Look, there is no such thing as an objective Utopia and anyone who believes otherwise in the face of overwhelming historical evidence gets the square root of zero in the way of charity from over here. There is 'your Utopia', the construction of which will almost certainly involve the use of force and/or eroding the liberty of others to pursue their own goals and express themselves. For the sake of argument (although it doesn't happen) let's just say that this Utopia is achieved relatively peacefully, at least without political violence. Even then there will be dissidents, people who regard your heaven as their hell. How does the Utopian State interact with these troublemakers?
Of course you could allow them to express themselves freely, form some sort of opposition in the true sense of pluralism and accept that Utopia might be demolished one day. But having worked so hard to get to the promised land, why on earth would you throw it all away so casually? Besides which, the biggest single defining feature of a Utopian collectivist is their particular brand of moral superiority, an unshakeable belief that their Utopia is good for you too, even if you haven't worked it out yet through ignorance, stupidity, or whatever. Only a selfish, treacherous individual could fail to recognise the wonders of the society they had worked so hard to build, right?
Perhaps dissidents will be sent for 're-education' in the mould of Mao's Great Leap Forwards or the seizure of education systems for brainwashing purposes by the Communists and Nazis? Well we're already in 'bad enough' territory but what happens when somebody refuses, or rejects the 're-education' in favour of what they believed in all conscience beforehand? This is the point of no return with Utopia construction, sooner or later you're going to have to a) accept the rights of others to hate and seek to undo it, or b) eliminate them from society by force. Again look at history and, inevitably, Utopians select option b - "without breaking a few eggs" and all that.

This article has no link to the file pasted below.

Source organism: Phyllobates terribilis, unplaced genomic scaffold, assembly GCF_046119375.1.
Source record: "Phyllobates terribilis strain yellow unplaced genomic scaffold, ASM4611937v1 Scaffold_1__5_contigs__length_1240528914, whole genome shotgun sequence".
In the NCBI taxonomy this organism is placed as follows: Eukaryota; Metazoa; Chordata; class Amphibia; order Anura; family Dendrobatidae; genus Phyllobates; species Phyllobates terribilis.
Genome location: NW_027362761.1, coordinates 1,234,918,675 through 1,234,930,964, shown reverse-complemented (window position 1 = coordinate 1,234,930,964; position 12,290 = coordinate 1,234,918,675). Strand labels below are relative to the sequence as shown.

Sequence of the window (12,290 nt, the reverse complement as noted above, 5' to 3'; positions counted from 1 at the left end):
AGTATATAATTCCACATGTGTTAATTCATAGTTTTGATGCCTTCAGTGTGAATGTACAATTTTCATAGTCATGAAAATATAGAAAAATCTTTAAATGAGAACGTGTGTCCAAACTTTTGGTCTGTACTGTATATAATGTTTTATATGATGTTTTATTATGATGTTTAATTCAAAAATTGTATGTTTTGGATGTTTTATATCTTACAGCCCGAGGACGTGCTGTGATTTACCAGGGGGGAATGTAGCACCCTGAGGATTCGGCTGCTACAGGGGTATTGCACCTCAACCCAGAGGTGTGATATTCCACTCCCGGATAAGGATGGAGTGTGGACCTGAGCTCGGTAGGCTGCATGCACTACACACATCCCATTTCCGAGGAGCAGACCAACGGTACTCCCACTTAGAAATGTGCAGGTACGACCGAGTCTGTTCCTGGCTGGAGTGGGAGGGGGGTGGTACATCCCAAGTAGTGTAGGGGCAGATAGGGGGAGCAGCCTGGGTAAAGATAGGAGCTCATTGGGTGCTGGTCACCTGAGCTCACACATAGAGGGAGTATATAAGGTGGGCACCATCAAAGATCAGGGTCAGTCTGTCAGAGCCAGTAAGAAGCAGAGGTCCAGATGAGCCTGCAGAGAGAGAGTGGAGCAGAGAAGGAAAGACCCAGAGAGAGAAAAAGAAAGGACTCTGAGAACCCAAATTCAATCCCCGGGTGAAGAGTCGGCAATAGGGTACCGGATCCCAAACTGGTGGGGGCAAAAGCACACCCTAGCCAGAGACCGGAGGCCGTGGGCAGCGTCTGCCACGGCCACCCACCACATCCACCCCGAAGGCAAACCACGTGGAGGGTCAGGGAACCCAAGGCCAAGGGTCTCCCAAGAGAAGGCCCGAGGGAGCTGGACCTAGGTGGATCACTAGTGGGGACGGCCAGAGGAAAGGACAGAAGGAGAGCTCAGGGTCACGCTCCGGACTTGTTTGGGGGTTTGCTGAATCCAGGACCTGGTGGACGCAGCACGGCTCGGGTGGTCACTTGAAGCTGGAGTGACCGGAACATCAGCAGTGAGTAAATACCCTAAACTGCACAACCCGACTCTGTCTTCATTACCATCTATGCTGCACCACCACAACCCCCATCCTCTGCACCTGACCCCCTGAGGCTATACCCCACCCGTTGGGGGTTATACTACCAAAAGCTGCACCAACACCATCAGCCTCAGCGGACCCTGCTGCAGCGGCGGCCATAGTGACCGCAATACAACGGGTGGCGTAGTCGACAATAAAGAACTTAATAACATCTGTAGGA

This cultish modus operandi indicates a clear use of belief and politics by Utopian collectivists as a faith substitute. The quasi-religious nature of Communism, Maoism, Nazism etc upon close inspection should nail it completely.
Make no mistake, Utopian collectivists are mad, bad and dangerous.
Once we accept that there is no Utopia, no messiah and no magic formula with regards to the 'construction' of the perfect society then we stop trying to prevent every last unfortunate thing in the world from happening. Again our good friend counter-intuition makes an appearance as the pursuit of 'the greater good' invariably causes serious net harm across all those impacted by it. There will always be inequality, social injustice, unfair outcomes and people holding unfortunate or offensive opinions, perhaps expressing them rather loudly. This is far from perfect, but it's a damn sight better than the alternative of poverty, labour camps, misery and mass murder.
Perfection isn't (and never has been) an option, so get it off the table.
At the risk of telling you what to think, we should all be worried by anyone who promises to build Utopia, or 'construct the perfect society', regardless of the supposed idealism behind the architecture. A 'constructed society' cannot be a free one and deep down its designers know that.
These are not 'nice but misplaced' ideas at all, but inherently dangerous ones.
I may get another in tomorrow if I get time, so feel free to suggest titles for future pieces.
In the meantime I'll leave you somewhat appropriately with the Cult - thanks for reading and I'll catch you soon.